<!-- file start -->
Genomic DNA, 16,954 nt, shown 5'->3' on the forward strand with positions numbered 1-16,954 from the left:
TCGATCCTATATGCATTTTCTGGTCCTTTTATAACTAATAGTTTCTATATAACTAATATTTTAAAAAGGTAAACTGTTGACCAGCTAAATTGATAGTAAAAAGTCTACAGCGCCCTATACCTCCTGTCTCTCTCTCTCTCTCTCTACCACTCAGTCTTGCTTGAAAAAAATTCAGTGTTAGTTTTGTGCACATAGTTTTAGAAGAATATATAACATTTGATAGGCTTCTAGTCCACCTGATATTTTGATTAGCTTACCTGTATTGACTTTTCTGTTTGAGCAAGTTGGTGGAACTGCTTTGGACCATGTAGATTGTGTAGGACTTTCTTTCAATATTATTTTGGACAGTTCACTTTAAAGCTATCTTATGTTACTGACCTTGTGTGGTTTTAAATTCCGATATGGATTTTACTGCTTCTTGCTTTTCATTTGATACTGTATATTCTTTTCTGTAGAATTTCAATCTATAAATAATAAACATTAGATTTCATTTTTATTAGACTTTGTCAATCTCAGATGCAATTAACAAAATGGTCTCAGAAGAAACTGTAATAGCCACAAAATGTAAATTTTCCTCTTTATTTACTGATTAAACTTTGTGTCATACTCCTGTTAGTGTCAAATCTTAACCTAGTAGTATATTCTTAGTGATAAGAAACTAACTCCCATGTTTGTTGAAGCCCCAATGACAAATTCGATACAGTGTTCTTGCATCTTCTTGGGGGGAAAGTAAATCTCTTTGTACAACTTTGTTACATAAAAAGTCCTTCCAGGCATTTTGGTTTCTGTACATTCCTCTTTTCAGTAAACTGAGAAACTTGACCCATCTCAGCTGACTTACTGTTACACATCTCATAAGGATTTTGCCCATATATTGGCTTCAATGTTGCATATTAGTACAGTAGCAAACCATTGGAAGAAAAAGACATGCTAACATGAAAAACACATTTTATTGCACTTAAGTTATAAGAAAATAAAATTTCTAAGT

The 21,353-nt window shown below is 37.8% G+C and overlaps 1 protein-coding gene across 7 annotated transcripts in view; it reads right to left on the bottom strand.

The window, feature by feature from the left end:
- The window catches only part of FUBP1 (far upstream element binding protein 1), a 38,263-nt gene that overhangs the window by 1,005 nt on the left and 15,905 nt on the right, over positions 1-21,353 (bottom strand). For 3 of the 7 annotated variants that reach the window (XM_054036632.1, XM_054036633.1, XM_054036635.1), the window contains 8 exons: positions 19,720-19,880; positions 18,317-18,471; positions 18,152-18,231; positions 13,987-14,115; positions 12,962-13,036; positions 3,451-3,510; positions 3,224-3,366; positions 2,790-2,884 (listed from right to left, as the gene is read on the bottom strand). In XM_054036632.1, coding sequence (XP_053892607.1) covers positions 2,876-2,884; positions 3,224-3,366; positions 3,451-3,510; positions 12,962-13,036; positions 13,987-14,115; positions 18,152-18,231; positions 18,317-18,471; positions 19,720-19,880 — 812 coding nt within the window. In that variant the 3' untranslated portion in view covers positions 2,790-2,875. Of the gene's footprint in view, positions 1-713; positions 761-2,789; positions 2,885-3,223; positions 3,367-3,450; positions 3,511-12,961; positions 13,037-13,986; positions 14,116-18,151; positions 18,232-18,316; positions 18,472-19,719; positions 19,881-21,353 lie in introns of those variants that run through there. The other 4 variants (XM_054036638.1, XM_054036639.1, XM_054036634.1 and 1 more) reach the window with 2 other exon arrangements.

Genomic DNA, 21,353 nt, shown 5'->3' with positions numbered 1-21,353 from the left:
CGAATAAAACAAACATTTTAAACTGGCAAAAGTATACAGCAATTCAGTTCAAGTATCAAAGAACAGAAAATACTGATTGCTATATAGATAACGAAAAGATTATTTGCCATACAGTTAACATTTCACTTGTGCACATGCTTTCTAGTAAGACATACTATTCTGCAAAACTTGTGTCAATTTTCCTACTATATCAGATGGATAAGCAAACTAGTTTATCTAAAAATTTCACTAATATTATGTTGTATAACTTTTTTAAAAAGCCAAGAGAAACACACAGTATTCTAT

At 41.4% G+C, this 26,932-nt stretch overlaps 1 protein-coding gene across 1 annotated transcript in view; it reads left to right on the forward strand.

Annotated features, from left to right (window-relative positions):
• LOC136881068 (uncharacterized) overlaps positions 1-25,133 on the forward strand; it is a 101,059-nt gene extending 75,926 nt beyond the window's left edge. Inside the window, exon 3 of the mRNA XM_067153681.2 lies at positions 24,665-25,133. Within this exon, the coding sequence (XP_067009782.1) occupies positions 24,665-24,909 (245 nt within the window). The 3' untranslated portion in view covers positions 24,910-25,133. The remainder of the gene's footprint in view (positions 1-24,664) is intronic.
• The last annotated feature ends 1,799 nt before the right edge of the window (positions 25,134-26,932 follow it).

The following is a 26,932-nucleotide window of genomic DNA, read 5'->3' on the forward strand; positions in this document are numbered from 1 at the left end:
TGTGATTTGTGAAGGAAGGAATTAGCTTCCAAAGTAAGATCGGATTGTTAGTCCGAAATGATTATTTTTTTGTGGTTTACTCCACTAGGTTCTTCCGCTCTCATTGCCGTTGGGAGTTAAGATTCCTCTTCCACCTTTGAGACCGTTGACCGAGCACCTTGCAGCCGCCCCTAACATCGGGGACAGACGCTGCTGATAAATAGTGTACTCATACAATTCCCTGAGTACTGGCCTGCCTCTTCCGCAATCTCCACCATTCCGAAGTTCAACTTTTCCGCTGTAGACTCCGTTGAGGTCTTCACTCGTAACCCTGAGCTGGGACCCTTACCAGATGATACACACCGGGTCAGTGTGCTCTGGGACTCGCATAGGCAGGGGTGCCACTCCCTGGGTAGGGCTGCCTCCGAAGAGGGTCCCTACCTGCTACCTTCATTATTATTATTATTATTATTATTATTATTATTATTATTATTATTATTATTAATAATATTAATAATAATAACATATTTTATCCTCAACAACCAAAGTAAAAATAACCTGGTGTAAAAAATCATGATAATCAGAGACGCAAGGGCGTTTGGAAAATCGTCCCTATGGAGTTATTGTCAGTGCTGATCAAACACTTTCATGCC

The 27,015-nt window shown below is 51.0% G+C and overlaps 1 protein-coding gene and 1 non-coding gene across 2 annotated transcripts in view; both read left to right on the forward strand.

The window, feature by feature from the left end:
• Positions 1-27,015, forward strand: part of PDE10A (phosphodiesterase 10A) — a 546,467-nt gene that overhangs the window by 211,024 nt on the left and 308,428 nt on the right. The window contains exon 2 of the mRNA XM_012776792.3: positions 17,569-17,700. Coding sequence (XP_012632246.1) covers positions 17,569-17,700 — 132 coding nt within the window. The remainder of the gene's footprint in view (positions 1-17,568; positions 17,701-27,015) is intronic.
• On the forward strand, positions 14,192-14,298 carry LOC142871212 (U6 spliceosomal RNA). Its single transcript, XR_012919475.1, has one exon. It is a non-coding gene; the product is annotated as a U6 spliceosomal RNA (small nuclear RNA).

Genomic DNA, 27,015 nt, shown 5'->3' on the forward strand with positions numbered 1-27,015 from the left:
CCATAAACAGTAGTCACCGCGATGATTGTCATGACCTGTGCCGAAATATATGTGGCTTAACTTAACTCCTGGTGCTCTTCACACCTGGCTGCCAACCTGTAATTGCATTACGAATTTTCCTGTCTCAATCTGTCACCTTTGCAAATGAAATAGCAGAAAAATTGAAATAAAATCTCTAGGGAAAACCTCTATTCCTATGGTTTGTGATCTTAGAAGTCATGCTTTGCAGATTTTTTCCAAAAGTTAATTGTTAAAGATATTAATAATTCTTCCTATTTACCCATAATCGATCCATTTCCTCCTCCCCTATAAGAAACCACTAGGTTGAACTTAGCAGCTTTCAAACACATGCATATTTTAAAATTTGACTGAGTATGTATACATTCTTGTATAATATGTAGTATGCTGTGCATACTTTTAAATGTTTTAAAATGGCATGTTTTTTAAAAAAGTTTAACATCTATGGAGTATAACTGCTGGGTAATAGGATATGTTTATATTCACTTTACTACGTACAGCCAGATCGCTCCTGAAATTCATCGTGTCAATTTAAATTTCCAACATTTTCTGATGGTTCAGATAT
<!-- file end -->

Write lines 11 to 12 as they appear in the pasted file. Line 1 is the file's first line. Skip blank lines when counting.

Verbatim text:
• The last annotated feature ends 1,799 nt before the right edge of the window (positions 25,134-26,932 follow it).

The following is a 26,932-nucleotide window of genomic DNA, read 5'->3' on the forward strand; positions in this document are numbered from 1 at the left end: